Scheduled to coincide with the development of the federal budget, the Summit fast became a forum to develop a unified agenda among health education professionals. Over the years, approximately 1,200 professionals have attended, representing 30,000 constituents invested in issues such as tobacco control, adolescent health, diet and physical activity, hypertension and the elimination of health disparities.
Since TC is a professional school that sends its graduates out into the job market, Allegrante says, “It was logical for students to be involved and to expose them to the lawmaking and appropriations process.” They also meet top professionals in the field—including TC alumnus Howell Wechsler, a perennial speaker at the event who is Director of the CDC’s Division of Adolescent and School Health (DASH).
“It’s amazing that students get to spend all day with leaders in the field,” Wechsler says. “But that’s the kind of experience TC has always provided.”
Before the Summit’s creation, Allegrante’s Social Policy course covered three basic areas: U.S. health policy and the role of health promotion and disease prevention; behavioral science perspectives on decision-making and consensus-building; and a primer on economic analysis in health promotion and disease prevention. With the establishment of the Summit, Allegrante added a fourth modular component, on how to be an advocate.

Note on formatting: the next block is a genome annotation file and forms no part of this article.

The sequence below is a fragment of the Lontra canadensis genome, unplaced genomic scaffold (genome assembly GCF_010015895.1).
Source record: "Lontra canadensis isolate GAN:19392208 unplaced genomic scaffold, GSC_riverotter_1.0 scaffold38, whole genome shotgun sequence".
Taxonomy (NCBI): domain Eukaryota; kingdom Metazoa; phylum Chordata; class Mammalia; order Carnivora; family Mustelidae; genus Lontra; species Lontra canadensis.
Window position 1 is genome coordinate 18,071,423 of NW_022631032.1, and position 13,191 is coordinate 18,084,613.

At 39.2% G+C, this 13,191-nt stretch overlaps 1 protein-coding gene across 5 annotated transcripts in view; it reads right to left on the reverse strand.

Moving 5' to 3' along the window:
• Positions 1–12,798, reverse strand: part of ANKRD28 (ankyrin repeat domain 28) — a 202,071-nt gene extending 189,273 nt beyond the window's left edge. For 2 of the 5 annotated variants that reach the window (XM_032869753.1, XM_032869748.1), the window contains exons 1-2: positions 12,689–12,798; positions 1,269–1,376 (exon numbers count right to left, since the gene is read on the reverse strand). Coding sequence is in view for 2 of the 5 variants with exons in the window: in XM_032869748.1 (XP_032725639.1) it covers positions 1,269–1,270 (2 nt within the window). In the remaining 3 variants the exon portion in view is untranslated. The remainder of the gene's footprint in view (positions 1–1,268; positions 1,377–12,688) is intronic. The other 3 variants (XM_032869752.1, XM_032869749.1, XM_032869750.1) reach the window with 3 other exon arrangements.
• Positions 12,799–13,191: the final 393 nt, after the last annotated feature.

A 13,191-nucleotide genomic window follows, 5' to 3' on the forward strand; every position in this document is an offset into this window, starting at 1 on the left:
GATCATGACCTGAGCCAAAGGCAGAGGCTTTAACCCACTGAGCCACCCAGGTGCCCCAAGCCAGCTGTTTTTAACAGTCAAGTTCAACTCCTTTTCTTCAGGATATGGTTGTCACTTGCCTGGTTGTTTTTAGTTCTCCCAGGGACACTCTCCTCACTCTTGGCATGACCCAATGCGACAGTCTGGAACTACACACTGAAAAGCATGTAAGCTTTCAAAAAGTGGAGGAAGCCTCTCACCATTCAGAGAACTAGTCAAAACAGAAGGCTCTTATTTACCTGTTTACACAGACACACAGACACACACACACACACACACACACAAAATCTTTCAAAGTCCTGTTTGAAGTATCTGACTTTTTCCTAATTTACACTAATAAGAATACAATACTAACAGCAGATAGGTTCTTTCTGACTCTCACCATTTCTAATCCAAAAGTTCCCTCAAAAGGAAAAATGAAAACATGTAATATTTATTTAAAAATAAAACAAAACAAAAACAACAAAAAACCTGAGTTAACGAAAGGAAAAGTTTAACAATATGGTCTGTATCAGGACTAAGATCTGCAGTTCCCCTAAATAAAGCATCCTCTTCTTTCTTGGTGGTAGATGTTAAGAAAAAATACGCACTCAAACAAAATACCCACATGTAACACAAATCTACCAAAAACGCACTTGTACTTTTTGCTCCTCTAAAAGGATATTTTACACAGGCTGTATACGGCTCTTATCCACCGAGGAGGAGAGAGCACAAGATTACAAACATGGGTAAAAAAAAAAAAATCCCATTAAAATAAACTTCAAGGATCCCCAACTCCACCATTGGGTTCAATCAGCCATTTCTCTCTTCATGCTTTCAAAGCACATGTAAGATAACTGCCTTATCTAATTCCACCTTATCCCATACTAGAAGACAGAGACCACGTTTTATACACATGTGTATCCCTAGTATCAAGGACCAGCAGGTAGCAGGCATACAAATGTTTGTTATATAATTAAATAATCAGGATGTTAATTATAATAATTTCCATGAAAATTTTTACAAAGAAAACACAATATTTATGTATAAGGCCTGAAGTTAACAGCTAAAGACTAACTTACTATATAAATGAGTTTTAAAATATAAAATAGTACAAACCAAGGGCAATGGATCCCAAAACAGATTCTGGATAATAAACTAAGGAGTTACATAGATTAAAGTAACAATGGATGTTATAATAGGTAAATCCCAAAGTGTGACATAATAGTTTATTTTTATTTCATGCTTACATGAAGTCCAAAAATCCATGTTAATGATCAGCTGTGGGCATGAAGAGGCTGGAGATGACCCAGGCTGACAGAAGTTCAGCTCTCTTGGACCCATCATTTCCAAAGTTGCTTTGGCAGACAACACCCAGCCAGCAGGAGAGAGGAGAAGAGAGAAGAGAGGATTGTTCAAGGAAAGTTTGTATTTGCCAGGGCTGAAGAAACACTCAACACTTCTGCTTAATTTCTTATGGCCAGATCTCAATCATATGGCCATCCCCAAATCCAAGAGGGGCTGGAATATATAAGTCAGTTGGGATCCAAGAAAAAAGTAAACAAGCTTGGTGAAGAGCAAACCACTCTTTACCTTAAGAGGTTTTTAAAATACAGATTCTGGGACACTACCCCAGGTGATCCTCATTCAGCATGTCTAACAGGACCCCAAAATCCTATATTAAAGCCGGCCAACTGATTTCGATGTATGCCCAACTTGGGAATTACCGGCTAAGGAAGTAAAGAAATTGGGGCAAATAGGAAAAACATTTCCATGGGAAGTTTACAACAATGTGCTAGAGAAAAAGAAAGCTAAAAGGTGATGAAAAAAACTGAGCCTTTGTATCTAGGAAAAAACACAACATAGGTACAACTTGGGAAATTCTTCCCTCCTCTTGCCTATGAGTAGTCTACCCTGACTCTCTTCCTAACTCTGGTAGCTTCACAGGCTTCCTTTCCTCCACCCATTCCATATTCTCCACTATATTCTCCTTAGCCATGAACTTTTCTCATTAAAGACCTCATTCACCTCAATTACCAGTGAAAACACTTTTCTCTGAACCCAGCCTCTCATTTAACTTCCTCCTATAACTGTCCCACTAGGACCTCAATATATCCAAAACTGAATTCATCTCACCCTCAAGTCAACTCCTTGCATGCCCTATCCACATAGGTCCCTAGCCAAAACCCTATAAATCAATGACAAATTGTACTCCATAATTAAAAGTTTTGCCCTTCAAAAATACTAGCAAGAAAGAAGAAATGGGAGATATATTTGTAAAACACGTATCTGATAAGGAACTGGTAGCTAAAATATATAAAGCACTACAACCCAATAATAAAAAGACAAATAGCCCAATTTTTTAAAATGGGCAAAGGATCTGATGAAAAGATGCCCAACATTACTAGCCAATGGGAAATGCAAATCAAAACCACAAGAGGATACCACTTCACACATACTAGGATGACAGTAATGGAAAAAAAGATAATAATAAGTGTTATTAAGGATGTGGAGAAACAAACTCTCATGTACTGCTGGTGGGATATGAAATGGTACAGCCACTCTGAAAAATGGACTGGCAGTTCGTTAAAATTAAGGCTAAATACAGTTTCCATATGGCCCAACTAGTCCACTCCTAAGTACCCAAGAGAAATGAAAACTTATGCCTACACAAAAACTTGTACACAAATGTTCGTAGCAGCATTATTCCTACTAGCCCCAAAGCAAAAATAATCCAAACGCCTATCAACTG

For Katie Hornung ’09, one of the students who participated in the advocacy effort this past February, the Summit was a chance to put an ideal into action. “In school, activism is such a theme,” she says, “but I’d never had a class before that actually taught me how to be an activist.”